Lucky

"I have always had an aversion to the concepts of in style and out of style." ~Rose Tarlow

Inspirational pics: http://inspiration4u.shutterfly.com/
 
Posts: 12599 | Location: north of 50 in Canada | Registered: Feb 08, 2006Reply With QuoteReport This Post
Picture of NYlady
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Thanks..its not in my neighborhood yet, I was just curious
 
Posts: 3352 | Location: Staten Island, NY , USA | Registered: Sep 24, 2002Reply With QuoteReport This Post
Picture of Sparky
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I'd agree the a commercial compost operation can do things that you can't do at home. I tried composting those Sun Chip "compostable" bags in my bin and after a year it was still readable. The packaging said it was compostable in a commercial operation.

Mike Rowe on one of his Dirty Jobs cleaned a commercial compost grinder. It took kitchen waste from restaurants and turned it into useable compost, bones, meat, napkins you name it. If you could grind up bones before putting them into your bin they'd compost in a reasonable time. Without grinding them, you'll pull the bone out after a year and it will look pretty much like it went in without any marrow or meat on it. Even poultry bones will come up intact after a year.


General Disclaimer

Any advice given here is general in nature and is not necessarily valid for your given area. If in doubt check with your local codes enforcement department for what is required when doing electrical, plumbing or structural work on your house. Permits may or may not be required in your area and home owners may not be able to DIY some tasks. I have no way of knowing if you have the skills needed to complete the tasks you are asking about, when in doubt seek professional assistance.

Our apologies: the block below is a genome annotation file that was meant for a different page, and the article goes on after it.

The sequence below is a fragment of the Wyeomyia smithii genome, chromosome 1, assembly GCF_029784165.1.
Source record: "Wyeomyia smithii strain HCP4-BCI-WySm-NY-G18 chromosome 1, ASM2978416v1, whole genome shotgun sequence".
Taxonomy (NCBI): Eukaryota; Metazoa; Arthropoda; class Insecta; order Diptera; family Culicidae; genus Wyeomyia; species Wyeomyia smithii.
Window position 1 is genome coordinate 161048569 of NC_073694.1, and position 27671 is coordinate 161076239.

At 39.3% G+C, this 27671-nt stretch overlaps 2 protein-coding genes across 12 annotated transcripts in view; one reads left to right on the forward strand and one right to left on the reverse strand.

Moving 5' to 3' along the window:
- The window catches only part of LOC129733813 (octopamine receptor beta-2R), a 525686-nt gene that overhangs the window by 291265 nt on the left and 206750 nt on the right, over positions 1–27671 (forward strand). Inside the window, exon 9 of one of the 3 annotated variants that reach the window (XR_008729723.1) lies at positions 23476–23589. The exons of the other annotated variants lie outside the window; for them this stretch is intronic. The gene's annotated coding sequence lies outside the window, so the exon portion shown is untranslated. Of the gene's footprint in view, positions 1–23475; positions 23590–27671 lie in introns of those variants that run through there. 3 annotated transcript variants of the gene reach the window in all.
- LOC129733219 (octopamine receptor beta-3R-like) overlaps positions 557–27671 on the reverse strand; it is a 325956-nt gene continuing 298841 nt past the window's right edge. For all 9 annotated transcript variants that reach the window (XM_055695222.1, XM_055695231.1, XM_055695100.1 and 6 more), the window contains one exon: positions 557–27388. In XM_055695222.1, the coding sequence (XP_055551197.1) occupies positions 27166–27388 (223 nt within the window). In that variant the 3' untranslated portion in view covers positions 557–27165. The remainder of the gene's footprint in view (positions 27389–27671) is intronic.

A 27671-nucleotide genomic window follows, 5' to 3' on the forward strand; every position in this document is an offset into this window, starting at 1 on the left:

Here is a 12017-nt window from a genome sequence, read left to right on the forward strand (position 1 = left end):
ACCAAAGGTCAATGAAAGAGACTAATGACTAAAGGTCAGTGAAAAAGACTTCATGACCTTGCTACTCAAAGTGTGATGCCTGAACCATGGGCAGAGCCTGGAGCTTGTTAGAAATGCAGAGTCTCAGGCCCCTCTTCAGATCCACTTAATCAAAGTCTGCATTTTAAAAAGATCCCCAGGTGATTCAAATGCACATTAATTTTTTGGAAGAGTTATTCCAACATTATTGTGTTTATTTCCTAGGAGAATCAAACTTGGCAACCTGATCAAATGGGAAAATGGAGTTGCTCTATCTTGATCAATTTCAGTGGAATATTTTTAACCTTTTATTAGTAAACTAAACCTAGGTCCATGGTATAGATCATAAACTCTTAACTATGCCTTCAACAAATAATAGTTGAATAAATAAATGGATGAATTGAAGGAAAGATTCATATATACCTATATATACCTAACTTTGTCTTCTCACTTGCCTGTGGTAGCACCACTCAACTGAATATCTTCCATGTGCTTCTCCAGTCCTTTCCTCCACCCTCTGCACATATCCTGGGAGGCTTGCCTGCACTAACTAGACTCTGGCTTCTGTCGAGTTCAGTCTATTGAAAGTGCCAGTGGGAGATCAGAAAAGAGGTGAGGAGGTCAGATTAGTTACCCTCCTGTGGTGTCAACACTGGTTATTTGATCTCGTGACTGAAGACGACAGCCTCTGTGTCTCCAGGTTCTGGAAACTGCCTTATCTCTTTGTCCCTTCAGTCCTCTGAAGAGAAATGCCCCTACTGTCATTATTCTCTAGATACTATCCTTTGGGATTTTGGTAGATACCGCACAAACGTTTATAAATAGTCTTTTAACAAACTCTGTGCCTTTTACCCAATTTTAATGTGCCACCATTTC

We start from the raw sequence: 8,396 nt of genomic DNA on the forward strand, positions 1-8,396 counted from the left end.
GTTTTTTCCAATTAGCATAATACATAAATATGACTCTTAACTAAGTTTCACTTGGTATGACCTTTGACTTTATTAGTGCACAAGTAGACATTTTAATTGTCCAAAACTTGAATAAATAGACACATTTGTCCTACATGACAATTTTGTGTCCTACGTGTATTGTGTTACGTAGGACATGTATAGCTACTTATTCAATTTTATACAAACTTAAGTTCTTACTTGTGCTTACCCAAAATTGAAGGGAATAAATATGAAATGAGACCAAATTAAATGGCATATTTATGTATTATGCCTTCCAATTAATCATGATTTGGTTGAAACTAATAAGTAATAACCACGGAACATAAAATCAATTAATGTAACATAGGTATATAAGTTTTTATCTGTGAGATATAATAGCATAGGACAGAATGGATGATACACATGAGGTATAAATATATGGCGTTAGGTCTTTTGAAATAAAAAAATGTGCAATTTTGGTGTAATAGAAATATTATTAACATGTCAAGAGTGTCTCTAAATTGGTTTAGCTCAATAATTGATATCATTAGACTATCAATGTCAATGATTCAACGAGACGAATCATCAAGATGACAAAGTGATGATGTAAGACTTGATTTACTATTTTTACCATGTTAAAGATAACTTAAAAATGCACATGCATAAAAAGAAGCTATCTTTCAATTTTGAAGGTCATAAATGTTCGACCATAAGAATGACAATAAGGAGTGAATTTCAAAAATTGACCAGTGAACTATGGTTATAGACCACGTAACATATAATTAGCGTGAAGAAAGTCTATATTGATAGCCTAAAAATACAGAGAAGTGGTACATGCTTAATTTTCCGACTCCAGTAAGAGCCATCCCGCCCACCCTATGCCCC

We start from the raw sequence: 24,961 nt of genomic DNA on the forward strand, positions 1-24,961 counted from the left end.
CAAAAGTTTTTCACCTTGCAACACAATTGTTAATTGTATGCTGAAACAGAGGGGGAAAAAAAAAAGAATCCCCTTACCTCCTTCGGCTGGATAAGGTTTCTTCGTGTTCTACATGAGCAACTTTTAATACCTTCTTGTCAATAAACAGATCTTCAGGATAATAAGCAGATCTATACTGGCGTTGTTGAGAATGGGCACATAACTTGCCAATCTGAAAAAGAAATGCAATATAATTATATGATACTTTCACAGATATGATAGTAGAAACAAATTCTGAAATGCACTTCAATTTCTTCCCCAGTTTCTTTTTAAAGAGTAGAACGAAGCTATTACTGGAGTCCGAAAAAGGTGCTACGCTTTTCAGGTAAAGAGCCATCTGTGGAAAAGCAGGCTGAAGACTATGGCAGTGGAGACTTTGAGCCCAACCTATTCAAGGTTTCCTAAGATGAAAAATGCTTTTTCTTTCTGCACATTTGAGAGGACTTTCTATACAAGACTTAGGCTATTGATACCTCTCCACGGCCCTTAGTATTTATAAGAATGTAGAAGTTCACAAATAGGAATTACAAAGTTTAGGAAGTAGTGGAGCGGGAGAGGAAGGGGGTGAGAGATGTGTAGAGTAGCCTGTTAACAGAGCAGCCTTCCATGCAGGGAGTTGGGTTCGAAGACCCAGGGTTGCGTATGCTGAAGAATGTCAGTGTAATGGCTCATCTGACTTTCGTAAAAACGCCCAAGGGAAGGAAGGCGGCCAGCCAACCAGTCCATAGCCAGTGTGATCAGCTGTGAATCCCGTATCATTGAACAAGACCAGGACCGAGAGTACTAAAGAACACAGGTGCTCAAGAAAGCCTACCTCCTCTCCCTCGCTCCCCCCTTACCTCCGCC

My advice may be worth exactly what you pay me for it. :-) For the record I did not stay in a Holiday Inn Express last night.

 
Posts: 6858 | Location: Cary, North Carolina | Registered: Sep 18, 2002Reply With QuoteReport This Post
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Meat, fats, and bones can be composted, but common sense must be used if doing that. Small amounts cut into small pieces and buried deeply, to keep unwanted critters from finding them, are best. Never plan on composting a full grown steer in a 4 x 4 compost pile.


The sign of a good gardener is not a green thumb, it is brown knees.
 
Posts: 8118 | Location: Twin Lake, MI USA | Registered: Aug 19, 2004Reply With QuoteReport This Post
Picture of Sparky
posted Hide Post
quote:
Originally posted by KimmSr:
Never plan on composting a full grown steer in a 4 x 4 compost pile.


That might take a bit bigger bin. ;-)


General Disclaimer

Any advice given here is general in nature and is not necessarily valid for your given area. If in doubt check with your local codes enforcement department for what is required when doing electrical, plumbing or structural work on your house. Permits may or may not be required in your area and home owners may not be able to DIY some tasks. I have no way of knowing if you have the skills needed to complete the tasks you are asking about, when in doubt seek professional assistance.

My advice may be worth exactly what you pay me for it. :-) For the record I did not stay in a Holiday Inn Express last night.

 
Posts: 6858 | Location: Cary, North Carolina | Registered: Sep 18, 2002Reply With QuoteReport This Post